Gly Xaa1 Xaa2 Gly Xaa3 Gly Lys Thr Thr Xaa4 Xaa5, (SEQ ID NO:191) wherein Xaa1 is Met or Pro; Xaa2 is Gly or Pro; Xaa3 is Ile, Leu, or Val; Xaa4 is Ile, Leu, or Thr; and Xaa5 is Ala or Met;
Xaa1 Xaa2 Xaa3 Leu Xaa4 Xaa5 Xaa6 Asp Asp Xaa7 Xaa8, (SEQ ID NO:192) wherein Xaa1 is Phe or Lys; Xaa2 is Arg or Lys; Xaa3 is Ile, Val, or Phe; Xaa4 is Ile, Leu, or Val; Xaa5 is Ile or Leu; Xaa6 is Ile or Val; Xaa7 is Ile, Leu, or Val; and Xaa8 is Asp or Trp;
Xaa1 Xaa2 Xaa3 Xaa4 Xaa5 Thr Xaa6 Arg, (SEQ ID NO:193) wherein Xaa1 is Ser or Cys; Xaa2 is Arg or Lys; Xaa3 is Phe, Ile, or Val; Xaa4 is Ile, or Met; Xaa5 is Ile, Leu, or Phe; Xaa6 is Ser, Cys, or Thr;
Gly Leu Pro Leu Xaa1 Xaa2 Xaa3 Xaa4, (SEQ ID NO:194) wherein Xaa1 is Thr, Ala, or Ser; Xaa2 is Leu or Val; Xaa3 is Ile, Val, or Lys; and Xaa4 is Val or Thr; and
Xaa1 Xaa2 Ser Tyr Xaa3 Xaa4 Leu, (SEQ ID NO:195) wherein Xaa1 is Lys or Gly; Xaa2 is Ile or Phe; Xaa3 is Asp or Lys; and Xaa4 is Ala, Gly, or Asn.
In another aspect, the invention features a method of isolating a disease-resistance gene or fragment thereof from a plant cell, involving: (a) providing a sample of plant cell DNA; (b) providing a pair of oligonucleotides having sequence homology to a conserved region of an RPS disease-resistance gene; (c) combining the pair of oligonucleotides with the plant cell DNA sample under conditions suitable for polymerase chain reaction-mediated DNA amplification; and (d) isolating the amplified disease-resistance gene or fragment thereof.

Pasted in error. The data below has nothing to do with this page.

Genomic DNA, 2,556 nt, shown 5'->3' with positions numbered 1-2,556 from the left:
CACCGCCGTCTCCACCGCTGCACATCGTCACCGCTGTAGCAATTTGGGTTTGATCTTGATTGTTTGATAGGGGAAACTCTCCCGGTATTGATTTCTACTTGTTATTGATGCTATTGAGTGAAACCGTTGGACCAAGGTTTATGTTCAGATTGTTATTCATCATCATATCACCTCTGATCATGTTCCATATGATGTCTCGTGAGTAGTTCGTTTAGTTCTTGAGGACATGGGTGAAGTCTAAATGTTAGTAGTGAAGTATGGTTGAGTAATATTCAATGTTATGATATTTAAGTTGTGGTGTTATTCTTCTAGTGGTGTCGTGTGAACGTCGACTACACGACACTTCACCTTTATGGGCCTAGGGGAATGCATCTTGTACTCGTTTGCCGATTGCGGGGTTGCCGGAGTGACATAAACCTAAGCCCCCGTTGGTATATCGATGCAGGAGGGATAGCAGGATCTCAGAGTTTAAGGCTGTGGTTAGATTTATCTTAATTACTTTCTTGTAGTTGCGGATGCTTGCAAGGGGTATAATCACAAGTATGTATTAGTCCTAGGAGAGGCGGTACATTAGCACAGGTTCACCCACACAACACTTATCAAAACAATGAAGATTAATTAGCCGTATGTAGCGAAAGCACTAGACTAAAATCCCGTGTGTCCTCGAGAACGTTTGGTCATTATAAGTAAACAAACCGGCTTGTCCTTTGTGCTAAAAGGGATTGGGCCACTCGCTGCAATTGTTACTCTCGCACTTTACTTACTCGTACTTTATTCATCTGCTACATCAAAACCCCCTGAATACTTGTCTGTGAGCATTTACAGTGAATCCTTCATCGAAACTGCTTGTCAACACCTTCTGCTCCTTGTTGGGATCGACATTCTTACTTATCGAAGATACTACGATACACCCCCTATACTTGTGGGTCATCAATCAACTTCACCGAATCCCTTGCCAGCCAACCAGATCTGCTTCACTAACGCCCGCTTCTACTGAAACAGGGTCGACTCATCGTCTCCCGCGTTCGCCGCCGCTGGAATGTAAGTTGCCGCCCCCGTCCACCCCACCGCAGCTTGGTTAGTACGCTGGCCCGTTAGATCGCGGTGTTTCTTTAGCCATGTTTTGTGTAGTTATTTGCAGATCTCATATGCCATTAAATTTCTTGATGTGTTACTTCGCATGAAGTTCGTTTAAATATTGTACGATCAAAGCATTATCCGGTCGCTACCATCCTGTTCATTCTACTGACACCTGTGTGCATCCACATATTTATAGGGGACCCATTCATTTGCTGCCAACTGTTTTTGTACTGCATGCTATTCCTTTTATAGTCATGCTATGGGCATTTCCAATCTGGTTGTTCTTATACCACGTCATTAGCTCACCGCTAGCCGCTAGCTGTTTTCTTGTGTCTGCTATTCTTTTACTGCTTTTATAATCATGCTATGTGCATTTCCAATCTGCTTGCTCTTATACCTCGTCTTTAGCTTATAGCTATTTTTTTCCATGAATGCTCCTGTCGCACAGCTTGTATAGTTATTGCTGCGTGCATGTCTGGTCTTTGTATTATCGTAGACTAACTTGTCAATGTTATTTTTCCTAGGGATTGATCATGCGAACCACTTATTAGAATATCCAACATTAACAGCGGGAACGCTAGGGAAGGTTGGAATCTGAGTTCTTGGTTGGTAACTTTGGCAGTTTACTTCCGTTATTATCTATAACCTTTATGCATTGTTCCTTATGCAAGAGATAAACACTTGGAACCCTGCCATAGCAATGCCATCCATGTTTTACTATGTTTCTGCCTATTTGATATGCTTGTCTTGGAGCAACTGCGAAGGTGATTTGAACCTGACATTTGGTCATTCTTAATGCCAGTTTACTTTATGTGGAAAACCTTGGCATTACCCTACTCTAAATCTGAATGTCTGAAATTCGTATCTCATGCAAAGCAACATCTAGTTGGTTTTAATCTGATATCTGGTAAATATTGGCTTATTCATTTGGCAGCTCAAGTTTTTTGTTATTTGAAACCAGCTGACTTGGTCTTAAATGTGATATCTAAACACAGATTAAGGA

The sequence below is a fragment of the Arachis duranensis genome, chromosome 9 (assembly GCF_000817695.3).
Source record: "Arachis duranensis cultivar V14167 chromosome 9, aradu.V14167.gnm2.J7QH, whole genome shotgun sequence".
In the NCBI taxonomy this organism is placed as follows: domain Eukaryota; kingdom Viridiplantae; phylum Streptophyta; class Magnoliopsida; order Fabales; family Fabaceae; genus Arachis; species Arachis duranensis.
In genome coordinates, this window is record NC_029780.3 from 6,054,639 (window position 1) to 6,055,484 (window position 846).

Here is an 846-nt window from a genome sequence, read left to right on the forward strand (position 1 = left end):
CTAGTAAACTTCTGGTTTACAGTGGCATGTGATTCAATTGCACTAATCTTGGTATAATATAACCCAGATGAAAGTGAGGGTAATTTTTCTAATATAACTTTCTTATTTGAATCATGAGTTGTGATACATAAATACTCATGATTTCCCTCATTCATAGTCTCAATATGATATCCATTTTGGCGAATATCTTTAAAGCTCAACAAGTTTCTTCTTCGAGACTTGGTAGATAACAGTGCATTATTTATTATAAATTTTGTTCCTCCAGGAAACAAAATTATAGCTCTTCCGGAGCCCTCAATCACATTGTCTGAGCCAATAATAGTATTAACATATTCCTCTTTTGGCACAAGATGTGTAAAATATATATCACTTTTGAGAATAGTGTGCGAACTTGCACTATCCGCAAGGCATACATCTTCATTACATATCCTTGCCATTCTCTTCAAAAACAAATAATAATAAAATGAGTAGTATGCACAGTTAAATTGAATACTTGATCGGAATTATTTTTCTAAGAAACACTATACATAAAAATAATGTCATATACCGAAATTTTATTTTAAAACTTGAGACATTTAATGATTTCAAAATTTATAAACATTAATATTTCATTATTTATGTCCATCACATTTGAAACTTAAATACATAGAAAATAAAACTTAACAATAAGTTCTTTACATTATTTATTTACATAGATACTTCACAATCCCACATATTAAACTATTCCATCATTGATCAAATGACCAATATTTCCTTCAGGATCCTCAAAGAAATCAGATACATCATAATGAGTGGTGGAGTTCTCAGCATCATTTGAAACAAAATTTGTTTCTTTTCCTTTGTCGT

In preferred embodiments, the amplification is carried out using a reverse-transcription polymerase chain reaction, for example, the RACE method
In another aspect, the invention features a method of identifying a plant disease-resistance gene in a plant cell, involving: (a) providing a preparation of plant cell DNA (for example, from the plant genome); (b) providing a detectably-labelled DNA sequence (for example, prepared by the methods of the invention) having homology to a conserved region of an RPS gene; (c) contacting the preparation of plant cell DNA with the detectablly-labelled DNA sequence under hybridization conditions providing detection of genes having 50% or greater sequence identity; and (d) identifying a disease-resistance gene by its association with the detectable label.
In another aspect, the invention features a method of isolating a disease-resistance gene from a recombinant plant cell library, involving: (a) providing a recombinant plant cell library; (b) contacting the recombinant plant cell library with a detectably-labelled gene fragment produced according to the PCR method of the invention under hybridization conditions providing detection of genes having 50% or greater sequence identity; and (c) isolating a member of a disease-resistance gene by its association with the detectable label.